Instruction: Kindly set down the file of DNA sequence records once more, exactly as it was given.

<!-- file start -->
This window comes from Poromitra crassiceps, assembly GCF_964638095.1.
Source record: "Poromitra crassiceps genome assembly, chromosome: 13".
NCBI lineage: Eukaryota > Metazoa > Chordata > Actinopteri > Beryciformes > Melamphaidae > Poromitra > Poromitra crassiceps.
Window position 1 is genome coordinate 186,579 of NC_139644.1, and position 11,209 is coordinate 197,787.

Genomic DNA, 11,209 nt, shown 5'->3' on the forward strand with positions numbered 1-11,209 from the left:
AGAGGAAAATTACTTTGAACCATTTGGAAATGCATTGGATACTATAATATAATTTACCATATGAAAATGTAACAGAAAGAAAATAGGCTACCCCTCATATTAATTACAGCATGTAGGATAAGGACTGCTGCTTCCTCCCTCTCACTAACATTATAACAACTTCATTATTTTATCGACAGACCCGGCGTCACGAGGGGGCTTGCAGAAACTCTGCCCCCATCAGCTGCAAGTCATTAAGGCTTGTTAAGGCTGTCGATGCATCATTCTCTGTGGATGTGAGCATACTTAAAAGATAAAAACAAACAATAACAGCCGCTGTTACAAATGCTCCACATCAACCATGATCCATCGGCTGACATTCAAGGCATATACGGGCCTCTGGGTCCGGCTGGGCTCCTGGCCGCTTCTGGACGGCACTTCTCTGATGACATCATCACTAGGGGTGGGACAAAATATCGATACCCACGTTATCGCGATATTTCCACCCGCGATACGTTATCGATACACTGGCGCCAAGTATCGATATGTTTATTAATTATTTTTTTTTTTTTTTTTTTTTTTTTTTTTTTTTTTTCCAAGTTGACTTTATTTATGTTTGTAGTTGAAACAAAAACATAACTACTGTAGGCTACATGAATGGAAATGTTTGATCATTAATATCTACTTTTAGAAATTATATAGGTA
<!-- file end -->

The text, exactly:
This window comes from Poromitra crassiceps, assembly GCF_964638095.1.
Source record: "Poromitra crassiceps genome assembly, chromosome: 13".
NCBI lineage: Eukaryota > Metazoa > Chordata > Actinopteri > Beryciformes > Melamphaidae > Poromitra > Poromitra crassiceps.
Window position 1 is genome coordinate 186,579 of NC_139644.1, and position 11,209 is coordinate 197,787.

Genomic DNA, 11,209 nt, shown 5'->3' on the forward strand with positions numbered 1-11,209 from the left:
AGAGGAAAATTACTTTGAACCATTTGGAAATGCATTGGATACTATAATATAATTTACCATATGAAAATGTAACAGAAAGAAAATAGGCTACCCCTCATATTAATTACAGCATGTAGGATAAGGACTGCTGCTTCCTCCCTCTCACTAACATTATAACAACTTCATTATTTTATCGACAGACCCGGCGTCACGAGGGGGCTTGCAGAAACTCTGCCCCCATCAGCTGCAAGTCATTAAGGCTTGTTAAGGCTGTCGATGCATCATTCTCTGTGGATGTGAGCATACTTAAAAGATAAAAACAAACAATAACAGCCGCTGTTACAAATGCTCCACATCAACCATGATCCATCGGCTGACATTCAAGGCATATACGGGCCTCTGGGTCCGGCTGGGCTCCTGGCCGCTTCTGGACGGCACTTCTCTGATGACATCATCACTAGGGGTGGGACAAAATATCGATACCCACGTTATCGCGATATTTCCACCCGCGATACGTTATCGATACACTGGCGCCAAGTATCGATATGTTTATTAATTATTTTTTTTTTTTTTTTTTTTTTTTTTTTTTTTTTTTCCAAGTTGACTTTATTTATGTTTGTAGTTGAAACAAAAACATAACTACTGTAGGCTACATGAATGGAAATGTTTGATCATTAATATCTACTTTTAGAAATTATATAGGTA